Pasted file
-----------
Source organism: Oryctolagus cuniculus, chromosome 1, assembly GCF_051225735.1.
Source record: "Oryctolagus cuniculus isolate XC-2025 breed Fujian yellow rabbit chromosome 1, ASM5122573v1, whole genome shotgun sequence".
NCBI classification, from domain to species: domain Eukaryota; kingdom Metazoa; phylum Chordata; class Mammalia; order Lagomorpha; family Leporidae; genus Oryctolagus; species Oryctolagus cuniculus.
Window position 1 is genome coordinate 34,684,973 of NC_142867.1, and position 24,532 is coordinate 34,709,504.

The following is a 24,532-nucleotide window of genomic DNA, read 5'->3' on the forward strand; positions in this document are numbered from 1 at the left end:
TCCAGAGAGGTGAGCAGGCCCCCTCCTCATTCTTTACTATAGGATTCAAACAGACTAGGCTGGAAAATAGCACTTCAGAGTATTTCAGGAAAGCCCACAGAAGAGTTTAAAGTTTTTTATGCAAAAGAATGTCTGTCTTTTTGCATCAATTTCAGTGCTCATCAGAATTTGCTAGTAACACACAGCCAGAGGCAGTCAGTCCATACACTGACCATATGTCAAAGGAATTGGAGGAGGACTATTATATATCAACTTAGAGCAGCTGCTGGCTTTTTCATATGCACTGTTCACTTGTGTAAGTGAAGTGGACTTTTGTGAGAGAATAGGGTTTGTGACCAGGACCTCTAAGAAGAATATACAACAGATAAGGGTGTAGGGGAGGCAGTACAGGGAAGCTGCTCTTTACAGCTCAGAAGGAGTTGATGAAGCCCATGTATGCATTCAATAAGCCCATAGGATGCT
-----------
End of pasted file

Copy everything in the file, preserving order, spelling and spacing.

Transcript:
Source organism: Oryctolagus cuniculus, chromosome 1, assembly GCF_051225735.1.
Source record: "Oryctolagus cuniculus isolate XC-2025 breed Fujian yellow rabbit chromosome 1, ASM5122573v1, whole genome shotgun sequence".
NCBI classification, from domain to species: domain Eukaryota; kingdom Metazoa; phylum Chordata; class Mammalia; order Lagomorpha; family Leporidae; genus Oryctolagus; species Oryctolagus cuniculus.
Window position 1 is genome coordinate 34,684,973 of NC_142867.1, and position 24,532 is coordinate 34,709,504.

The following is a 24,532-nucleotide window of genomic DNA, read 5'->3' on the forward strand; positions in this document are numbered from 1 at the left end:
TCCAGAGAGGTGAGCAGGCCCCCTCCTCATTCTTTACTATAGGATTCAAACAGACTAGGCTGGAAAATAGCACTTCAGAGTATTTCAGGAAAGCCCACAGAAGAGTTTAAAGTTTTTTATGCAAAAGAATGTCTGTCTTTTTGCATCAATTTCAGTGCTCATCAGAATTTGCTAGTAACACACAGCCAGAGGCAGTCAGTCCATACACTGACCATATGTCAAAGGAATTGGAGGAGGACTATTATATATCAACTTAGAGCAGCTGCTGGCTTTTTCATATGCACTGTTCACTTGTGTAAGTGAAGTGGACTTTTGTGAGAGAATAGGGTTTGTGACCAGGACCTCTAAGAAGAATATACAACAGATAAGGGTGTAGGGGAGGCAGTACAGGGAAGCTGCTCTTTACAGCTCAGAAGGAGTTGATGAAGCCCATGTATGCATTCAATAAGCCCATAGGATGCT